Hope it helps!

  • good answer! how do you test your system? another big concern of mine is coming up with an architecture that's easy to unit test.
    – kevboh
    Jan 28, 2011 at 0:04
  • 5
    One quick thing that springs to mind, you could possibly use blocks instead of notifications if you only have one class that is interested in your response. Apr 5, 2011 at 13:32
  • 1
    As an update, I'm now using the architecture fairly heavily (we have 20-30 different types of requests) and it scales admirably.
    – kevboh
    Jun 1, 2011 at 15:17
  • 7
    I've just published a blog post that shows a sample implementation of this architecture: akosma.com/2011/09/20/… Sep 20, 2011 at 16:02
  • 1
    Given the recent announcement that ASIHTTPRequest is not going to be supported anymore, I'm going to adapt Senbei to support AFNetworking in the near future. Oct 15, 2011 at 10:08

Here is how I generally do it. I, too, have a singleton object used for making network requests. For requests that have to be made often, I have an NSOperationQueue that accepts AFHTTPRequestOperations (or AFJSONRequestOperations) since I generally use AFNetworking for making requests. For these, there is a completionBlock and failureBlock property that is executed upon success or failure of the request. On my singleton object, I would have a method for initiating a particular network request, and as parameters to that method, I would include a success and failure block which can be passed into the blocks defined in the method. This way, the entire application can make a network request, and the scope of the application at that point is available to the singleton in the block that is passed to the method. For example...(using ARC)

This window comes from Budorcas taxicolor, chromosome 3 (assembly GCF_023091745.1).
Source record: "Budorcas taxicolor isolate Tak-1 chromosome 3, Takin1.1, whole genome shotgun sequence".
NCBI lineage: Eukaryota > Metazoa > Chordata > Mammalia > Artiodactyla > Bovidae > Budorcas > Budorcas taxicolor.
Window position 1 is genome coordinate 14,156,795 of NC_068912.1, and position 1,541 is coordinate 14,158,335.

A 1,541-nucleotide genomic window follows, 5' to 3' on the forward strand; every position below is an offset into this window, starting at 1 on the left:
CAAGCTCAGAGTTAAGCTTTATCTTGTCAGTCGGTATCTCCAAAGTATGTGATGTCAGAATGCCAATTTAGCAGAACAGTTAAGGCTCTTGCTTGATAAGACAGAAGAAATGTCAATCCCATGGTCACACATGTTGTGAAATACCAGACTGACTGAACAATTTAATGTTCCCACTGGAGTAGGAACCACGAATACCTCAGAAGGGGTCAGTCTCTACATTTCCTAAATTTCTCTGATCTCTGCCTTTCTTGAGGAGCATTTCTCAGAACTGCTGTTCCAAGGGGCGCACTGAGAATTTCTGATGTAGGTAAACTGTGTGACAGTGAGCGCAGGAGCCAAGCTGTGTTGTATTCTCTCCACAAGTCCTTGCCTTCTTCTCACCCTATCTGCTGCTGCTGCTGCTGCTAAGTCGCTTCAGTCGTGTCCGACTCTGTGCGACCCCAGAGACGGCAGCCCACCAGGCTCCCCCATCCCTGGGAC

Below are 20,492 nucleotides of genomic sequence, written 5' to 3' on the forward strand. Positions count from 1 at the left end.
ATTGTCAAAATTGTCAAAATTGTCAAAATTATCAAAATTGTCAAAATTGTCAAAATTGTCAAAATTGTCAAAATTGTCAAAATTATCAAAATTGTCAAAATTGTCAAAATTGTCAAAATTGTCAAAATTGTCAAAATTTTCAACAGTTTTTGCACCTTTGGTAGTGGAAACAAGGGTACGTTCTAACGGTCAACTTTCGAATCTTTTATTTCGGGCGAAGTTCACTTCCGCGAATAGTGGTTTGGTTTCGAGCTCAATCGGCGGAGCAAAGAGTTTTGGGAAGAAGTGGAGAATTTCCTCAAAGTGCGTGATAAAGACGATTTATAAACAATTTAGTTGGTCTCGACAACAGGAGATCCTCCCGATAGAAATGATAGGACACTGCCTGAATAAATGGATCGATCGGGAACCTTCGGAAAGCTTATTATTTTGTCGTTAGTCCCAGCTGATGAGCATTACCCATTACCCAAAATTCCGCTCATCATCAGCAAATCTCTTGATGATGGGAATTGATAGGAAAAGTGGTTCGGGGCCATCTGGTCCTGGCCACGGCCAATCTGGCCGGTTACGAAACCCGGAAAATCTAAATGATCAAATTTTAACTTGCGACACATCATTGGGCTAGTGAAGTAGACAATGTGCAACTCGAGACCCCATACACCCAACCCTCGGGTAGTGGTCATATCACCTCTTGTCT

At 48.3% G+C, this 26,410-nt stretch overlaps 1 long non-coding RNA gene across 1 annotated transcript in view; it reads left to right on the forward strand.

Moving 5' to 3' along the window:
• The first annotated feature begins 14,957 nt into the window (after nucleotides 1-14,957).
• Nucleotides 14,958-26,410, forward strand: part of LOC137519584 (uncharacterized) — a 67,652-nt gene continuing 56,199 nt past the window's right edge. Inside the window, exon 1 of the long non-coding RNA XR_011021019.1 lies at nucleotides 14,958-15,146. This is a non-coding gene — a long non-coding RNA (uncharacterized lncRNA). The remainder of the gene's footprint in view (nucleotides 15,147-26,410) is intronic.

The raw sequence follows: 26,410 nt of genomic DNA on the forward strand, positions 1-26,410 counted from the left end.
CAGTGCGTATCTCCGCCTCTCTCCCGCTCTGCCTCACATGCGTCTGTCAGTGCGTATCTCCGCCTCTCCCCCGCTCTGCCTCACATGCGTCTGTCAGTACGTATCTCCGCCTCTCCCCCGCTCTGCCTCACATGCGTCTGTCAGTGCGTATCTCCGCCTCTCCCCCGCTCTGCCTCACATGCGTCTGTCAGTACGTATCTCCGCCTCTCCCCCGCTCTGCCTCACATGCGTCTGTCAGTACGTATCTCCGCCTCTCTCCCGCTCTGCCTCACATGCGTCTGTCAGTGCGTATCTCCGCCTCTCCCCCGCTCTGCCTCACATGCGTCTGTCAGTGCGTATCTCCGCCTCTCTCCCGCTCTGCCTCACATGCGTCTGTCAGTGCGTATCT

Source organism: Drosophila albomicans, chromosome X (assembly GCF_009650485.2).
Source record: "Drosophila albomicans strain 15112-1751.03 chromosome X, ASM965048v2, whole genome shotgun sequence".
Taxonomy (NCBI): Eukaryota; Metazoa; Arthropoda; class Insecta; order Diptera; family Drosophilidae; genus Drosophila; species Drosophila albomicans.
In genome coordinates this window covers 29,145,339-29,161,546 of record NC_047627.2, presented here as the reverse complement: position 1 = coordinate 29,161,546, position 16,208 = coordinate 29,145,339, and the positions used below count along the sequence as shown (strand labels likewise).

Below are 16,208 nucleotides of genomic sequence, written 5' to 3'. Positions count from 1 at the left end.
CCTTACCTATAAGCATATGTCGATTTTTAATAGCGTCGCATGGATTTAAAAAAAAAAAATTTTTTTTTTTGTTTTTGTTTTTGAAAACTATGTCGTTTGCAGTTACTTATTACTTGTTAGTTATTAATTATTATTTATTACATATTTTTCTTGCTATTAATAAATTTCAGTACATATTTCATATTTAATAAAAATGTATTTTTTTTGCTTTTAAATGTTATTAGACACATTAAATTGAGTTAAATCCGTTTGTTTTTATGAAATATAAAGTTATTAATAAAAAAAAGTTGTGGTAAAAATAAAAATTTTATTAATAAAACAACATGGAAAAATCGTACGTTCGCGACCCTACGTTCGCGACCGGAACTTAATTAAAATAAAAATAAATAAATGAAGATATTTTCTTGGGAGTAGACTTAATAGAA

@implementation NetworkManager

    -(void)makeRequestWithSuccess:(void(^)(void))successBlock failure:(void(^)(NSError *error))failureBlock

        NSURL *url = [NSURL URLWithString:@"some URL"];

        NSURLRequest *request = [NSURLRequest requestWithURL:url];

        AFHTTPRequestOperation *op = [[AFHTTPRequestOperation alloc] initWithRequest:request];

        [op setCompletionBlockWithSuccess:^(AFHTTPRequestOperation *operation, id responseObject) {
            [responseObject doSomething];

            if (successBlock)
                dispatch_async(dispatch_get_main_queue(), successBlock);

        } failure:^(AFHTTPRequestOperation *operation, NSError *error) {

            if (failureBlock)
                dispatch_async(dispatch_get_main_queue(), ^{

        [self.operationQueue addOperation:op];

And you can always make the success block take whatever parameters you need to pass around.


The fully-loaded project is a good read.

  • I've seen fully-loaded before- it handles a specific problem well, but I'm looking for a solution that treats with different types of requests that have different responses. The way fully-loaded handles requests is similar to what I've detailed in my question, with nsnotifications and asihttprequest doing the heavy lifting. I'm looking for something more extensible and robust, even if it's just a creative way to organize notifications and requests.
    – kevboh
    Jan 27, 2011 at 3:30
  • 1
    The other code example in my mind is the Networking folder in the MVCNetworking sample from Apple, which I do not have any experience to make any comment though.
    – ohho
    Jan 27, 2011 at 3:54
  • Interesting. I'll have to check this out.
    – kevboh
    Jan 27, 2011 at 15:23

Try out STNetTaskQueue, which can make your request reusable and maintainable.